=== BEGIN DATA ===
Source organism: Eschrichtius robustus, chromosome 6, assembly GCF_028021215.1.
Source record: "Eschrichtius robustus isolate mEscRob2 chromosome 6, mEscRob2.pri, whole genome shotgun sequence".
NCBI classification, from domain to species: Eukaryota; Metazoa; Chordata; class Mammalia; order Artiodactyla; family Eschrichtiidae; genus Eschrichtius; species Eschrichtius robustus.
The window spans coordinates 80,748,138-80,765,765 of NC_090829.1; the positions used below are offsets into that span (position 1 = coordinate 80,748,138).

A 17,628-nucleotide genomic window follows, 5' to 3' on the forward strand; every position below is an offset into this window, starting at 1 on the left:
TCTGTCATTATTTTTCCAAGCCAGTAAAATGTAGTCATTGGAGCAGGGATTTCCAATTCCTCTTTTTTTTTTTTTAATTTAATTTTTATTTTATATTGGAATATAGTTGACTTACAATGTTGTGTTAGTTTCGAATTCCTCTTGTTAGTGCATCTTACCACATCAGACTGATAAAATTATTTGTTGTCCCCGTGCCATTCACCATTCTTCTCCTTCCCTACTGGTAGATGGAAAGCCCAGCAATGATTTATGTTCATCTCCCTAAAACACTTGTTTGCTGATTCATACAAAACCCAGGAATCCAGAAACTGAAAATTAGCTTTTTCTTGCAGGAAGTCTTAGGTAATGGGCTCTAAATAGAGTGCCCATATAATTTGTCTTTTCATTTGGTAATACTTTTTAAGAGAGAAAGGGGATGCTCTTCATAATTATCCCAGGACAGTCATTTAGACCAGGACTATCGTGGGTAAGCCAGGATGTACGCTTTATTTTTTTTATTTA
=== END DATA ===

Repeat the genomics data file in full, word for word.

Source organism: Eschrichtius robustus, chromosome 6, assembly GCF_028021215.1.
Source record: "Eschrichtius robustus isolate mEscRob2 chromosome 6, mEscRob2.pri, whole genome shotgun sequence".
NCBI classification, from domain to species: Eukaryota; Metazoa; Chordata; class Mammalia; order Artiodactyla; family Eschrichtiidae; genus Eschrichtius; species Eschrichtius robustus.
The window spans coordinates 80,748,138-80,765,765 of NC_090829.1; the positions used below are offsets into that span (position 1 = coordinate 80,748,138).

A 17,628-nucleotide genomic window follows, 5' to 3' on the forward strand; every position below is an offset into this window, starting at 1 on the left:
TCTGTCATTATTTTTCCAAGCCAGTAAAATGTAGTCATTGGAGCAGGGATTTCCAATTCCTCTTTTTTTTTTTTTAATTTAATTTTTATTTTATATTGGAATATAGTTGACTTACAATGTTGTGTTAGTTTCGAATTCCTCTTGTTAGTGCATCTTACCACATCAGACTGATAAAATTATTTGTTGTCCCCGTGCCATTCACCATTCTTCTCCTTCCCTACTGGTAGATGGAAAGCCCAGCAATGATTTATGTTCATCTCCCTAAAACACTTGTTTGCTGATTCATACAAAACCCAGGAATCCAGAAACTGAAAATTAGCTTTTTCTTGCAGGAAGTCTTAGGTAATGGGCTCTAAATAGAGTGCCCATATAATTTGTCTTTTCATTTGGTAATACTTTTTAAGAGAGAAAGGGGATGCTCTTCATAATTATCCCAGGACAGTCATTTAGACCAGGACTATCGTGGGTAAGCCAGGATGTACGCTTTATTTTTTTTATTTA